Required Minimum Distributions (RMDs)

The Rule

A required minimum distribution or RMD is the amount that Traditional, Rollover, SEP and SIMPLE IRA owners must withdraw by April 1st the year after they reach 70 ½ and then by December 31st every year thereafter. Qualified plan participants may also be subject to required minimum distributions.

The Calculation

In simple terms, the distribution is calculated using the fair market value of the account on December 31st of the previous year divided by the applicable distribution factor based on the applicable Life Expectancy tables. Clients that must begin taking RMDs will get a notice from Commerce Brokerage Services. If a position is held directly with an annuity or a mutual fund company you should receive a similar letter from them. This letter has everything you need to know about the RMD calculation and even shows your required minimum distribution amount and its due date, which is similar to IRS Form 5498. For your convenience, there is a RMD calculator available through the Commerce Brokerage Services website.

The Combination

If you have more than one retirement account, you are allowed to combine your RMD in to one withdrawal from one of your retirement accounts. However, you are only allowed to combine the withdrawal with similar accounts. For example, if you have multiple Traditional IRA accounts, you can add the RMD amount due on all those accounts together and withdraw that single total from just one of the Traditional IRA accounts. Similarly, if you have multiple 403 (b) plans, you can combine the required minimum distributions and make the withdrawal from one 403 (b) account. However, you may not combine the RMD’s from a Traditional IRA and 403 (b) to make a withdrawal from one account. There are other combinations to consider, as well, so we encourage you to discuss your plans with a Financial Advisor.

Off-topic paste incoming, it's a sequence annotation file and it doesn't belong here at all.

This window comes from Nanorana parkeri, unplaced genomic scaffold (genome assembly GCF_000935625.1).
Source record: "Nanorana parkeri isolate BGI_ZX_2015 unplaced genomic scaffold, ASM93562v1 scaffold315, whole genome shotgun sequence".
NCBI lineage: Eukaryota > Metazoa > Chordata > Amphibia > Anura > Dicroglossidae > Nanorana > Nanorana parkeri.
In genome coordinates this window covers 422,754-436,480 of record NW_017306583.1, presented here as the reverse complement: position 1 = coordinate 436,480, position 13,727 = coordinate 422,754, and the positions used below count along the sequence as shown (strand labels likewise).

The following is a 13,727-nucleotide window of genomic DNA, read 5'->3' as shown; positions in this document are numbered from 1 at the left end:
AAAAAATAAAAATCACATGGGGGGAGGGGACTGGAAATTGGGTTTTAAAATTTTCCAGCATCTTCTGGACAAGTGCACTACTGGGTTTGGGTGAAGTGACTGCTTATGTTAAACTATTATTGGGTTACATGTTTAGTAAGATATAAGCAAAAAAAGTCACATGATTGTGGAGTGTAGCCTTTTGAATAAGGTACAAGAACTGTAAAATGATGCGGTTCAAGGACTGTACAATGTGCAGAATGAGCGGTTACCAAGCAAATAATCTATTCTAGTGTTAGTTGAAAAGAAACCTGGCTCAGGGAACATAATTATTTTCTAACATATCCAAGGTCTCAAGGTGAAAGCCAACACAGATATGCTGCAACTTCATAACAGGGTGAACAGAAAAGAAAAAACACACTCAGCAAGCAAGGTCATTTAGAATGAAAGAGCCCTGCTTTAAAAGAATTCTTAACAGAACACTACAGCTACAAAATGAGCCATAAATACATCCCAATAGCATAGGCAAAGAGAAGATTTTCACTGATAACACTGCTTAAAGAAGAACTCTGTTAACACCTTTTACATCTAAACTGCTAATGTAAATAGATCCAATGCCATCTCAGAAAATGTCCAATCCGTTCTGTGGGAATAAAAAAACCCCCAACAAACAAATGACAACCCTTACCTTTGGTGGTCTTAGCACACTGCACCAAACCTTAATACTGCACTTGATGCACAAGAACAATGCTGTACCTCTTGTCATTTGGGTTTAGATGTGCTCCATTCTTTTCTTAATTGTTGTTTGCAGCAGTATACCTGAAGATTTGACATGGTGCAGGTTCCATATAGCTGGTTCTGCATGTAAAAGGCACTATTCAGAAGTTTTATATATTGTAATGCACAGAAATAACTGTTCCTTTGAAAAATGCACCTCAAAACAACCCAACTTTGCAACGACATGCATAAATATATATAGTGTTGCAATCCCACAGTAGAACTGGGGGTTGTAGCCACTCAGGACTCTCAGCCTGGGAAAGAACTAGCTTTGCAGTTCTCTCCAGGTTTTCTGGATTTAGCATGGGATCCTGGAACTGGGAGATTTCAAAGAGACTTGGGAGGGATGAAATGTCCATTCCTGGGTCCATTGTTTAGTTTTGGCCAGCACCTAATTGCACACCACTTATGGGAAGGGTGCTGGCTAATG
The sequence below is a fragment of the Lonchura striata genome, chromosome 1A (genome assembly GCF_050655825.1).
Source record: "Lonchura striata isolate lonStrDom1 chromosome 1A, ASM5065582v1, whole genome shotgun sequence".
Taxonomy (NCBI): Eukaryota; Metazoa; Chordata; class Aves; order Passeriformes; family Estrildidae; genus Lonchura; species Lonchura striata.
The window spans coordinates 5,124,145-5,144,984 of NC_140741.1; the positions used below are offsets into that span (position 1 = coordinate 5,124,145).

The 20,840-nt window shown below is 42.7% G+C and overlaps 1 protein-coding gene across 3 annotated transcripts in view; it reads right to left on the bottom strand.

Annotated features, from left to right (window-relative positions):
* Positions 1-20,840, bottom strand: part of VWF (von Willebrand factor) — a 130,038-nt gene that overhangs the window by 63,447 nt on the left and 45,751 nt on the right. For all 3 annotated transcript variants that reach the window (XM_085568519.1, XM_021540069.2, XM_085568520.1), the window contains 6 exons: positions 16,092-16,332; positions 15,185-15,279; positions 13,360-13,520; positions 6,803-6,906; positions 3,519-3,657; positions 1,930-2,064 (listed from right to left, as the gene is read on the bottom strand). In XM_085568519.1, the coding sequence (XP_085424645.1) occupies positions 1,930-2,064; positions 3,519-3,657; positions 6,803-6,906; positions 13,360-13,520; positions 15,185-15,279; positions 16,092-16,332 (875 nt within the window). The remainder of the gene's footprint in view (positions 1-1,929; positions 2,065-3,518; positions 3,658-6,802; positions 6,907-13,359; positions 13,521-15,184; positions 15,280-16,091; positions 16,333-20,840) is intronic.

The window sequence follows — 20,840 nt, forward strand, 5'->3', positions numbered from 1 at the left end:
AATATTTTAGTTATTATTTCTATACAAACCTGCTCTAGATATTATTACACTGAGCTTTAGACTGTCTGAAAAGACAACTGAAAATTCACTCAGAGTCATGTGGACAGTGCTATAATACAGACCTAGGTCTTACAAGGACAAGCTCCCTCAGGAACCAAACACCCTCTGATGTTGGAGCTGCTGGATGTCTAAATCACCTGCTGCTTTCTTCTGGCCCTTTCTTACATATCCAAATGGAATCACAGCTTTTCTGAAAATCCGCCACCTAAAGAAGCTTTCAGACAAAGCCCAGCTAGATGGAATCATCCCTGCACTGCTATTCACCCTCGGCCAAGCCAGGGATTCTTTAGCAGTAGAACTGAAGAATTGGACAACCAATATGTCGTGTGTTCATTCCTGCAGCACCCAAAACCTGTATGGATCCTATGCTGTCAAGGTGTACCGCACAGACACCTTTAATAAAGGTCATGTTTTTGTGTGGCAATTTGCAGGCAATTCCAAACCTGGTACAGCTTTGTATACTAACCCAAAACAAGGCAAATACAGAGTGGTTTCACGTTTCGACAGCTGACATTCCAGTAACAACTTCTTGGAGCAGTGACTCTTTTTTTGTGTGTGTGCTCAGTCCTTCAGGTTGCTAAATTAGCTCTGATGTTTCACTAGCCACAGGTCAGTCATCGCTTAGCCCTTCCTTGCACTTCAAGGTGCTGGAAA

The Penalty

If you do not take your RMD by the appropriate date, the IRS may impose a 50% excise penalty on the difference between your RMD amount and the amount you withdraw. For example, if your RMD amount is $10,000 for a given year and you make no withdrawals, you could owe the IRS $5,000 in penalties.

The Exception to the Rule

There is an exception to the required minimum distribution rule. Some qualified plans will allow participants to defer beginning their RMDs until they retire. Only the employer or the qualified plan administrators will know for sure, so please consult them.

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